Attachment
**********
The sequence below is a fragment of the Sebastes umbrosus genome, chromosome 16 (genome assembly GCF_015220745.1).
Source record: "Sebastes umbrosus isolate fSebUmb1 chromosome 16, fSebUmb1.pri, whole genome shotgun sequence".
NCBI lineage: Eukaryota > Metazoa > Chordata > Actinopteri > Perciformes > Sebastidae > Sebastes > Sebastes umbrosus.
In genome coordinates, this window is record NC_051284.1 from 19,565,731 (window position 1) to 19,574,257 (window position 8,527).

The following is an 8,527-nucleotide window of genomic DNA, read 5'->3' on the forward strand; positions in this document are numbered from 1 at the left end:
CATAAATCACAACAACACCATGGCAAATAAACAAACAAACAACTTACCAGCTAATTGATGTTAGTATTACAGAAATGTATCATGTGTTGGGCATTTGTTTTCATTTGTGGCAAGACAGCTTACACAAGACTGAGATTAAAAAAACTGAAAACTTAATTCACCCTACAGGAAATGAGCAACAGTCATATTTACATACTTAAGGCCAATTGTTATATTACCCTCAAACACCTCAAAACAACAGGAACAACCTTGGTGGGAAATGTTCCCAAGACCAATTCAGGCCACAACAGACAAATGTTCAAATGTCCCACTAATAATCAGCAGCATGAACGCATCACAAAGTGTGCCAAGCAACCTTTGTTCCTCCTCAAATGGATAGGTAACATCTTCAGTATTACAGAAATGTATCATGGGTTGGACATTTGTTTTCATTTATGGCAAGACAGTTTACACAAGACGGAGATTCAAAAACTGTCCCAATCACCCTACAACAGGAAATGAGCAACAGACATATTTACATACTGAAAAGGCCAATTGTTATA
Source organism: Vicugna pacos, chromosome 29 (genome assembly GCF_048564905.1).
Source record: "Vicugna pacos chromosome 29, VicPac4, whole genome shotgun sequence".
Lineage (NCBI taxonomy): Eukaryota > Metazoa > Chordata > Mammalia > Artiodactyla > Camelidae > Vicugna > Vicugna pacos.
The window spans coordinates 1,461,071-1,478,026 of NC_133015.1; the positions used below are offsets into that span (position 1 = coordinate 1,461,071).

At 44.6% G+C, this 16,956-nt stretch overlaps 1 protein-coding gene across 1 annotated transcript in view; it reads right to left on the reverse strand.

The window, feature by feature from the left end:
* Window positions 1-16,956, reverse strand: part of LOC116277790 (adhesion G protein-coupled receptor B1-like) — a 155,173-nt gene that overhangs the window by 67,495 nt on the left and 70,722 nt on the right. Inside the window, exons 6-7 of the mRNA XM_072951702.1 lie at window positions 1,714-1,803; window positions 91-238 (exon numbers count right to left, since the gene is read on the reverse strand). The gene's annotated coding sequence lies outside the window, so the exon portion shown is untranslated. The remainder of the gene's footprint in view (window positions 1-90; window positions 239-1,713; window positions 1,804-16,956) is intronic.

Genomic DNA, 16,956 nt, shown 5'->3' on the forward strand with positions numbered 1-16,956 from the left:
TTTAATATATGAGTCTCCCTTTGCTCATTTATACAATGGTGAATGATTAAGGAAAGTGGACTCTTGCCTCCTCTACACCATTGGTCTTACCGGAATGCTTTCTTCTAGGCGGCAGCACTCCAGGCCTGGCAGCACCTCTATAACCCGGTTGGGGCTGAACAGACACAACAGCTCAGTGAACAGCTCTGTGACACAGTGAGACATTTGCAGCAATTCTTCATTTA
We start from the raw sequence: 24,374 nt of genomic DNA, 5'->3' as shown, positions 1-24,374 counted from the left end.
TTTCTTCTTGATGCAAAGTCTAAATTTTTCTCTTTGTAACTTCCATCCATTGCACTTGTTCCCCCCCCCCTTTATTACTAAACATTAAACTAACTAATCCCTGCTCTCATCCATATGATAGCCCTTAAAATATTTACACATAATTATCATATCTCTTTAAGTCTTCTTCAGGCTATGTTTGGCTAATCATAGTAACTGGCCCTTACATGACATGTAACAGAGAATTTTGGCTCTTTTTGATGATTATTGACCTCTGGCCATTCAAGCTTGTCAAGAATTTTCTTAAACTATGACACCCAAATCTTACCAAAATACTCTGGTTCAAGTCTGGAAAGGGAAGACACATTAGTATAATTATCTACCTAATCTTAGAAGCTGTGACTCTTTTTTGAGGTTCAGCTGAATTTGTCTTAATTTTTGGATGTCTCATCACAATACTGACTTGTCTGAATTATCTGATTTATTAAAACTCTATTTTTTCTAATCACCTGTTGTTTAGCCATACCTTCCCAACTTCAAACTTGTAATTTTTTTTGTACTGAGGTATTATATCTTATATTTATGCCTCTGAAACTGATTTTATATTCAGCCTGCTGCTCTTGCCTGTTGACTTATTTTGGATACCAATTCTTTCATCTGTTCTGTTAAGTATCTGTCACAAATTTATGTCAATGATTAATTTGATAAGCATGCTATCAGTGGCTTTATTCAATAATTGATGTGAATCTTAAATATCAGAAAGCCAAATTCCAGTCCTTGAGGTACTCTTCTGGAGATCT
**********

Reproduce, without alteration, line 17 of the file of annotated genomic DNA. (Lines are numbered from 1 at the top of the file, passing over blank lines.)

TTTCTTCTTGATGCAAAGTCTAAATTTTTCTCTTTGTAACTTCCATCCATTGCACTTGTTCCCCCCCCCCTTTATTACTAAACATTAAACTAACTAATCCCTGCTCTCATCCATATGATAGCCCTTAAAATATTTACACATAATTATCATATCTCTTTAAGTCTTCTTCAGGCTATGTTTGGCTAATCATAGTAACTGGCCCTTACATGACATGTAACAGAGAATTTTGGCTCTTTTTGATGATTATTGACCTCTGGCCATTCAAGCTTGTCAAGAATTTTCTTAAACTATGACACCCAAATCTTACCAAAATACTCTGGTTCAAGTCTGGAAAGGGAAGACACATTAGTATAATTATCTACCTAATCTTAGAAGCTGTGACTCTTTTTTGAGGTTCAGCTGAATTTGTCTTAATTTTTGGATGTCTCATCACAATACTGACTTGTCTGAATTATCTGATTTATTAAAACTCTATTTTTTCTAATCACCTGTTGTTTAGCCATACCTTCCCAACTTCAAACTTGTAATTTTTTTTGTACTGAGGTATTATATCTTATATTTATGCCTCTGAAACTGATTTTATATTCAGCCTGCTGCTCTTGCCTGTTGACTTATTTTGGATACCAATTCTTTCATCTGTTCTGTTAAGTATCTGTCACAAATTTATGTCAATGATTAATTTGATAAGCATGCTATCAGTGGCTTTATTCAATAATTGATGTGAATCTTAAATATCAGAAAGCCAAATTCCAGTCCTTGAGGTACTCTTCTGGAGATCT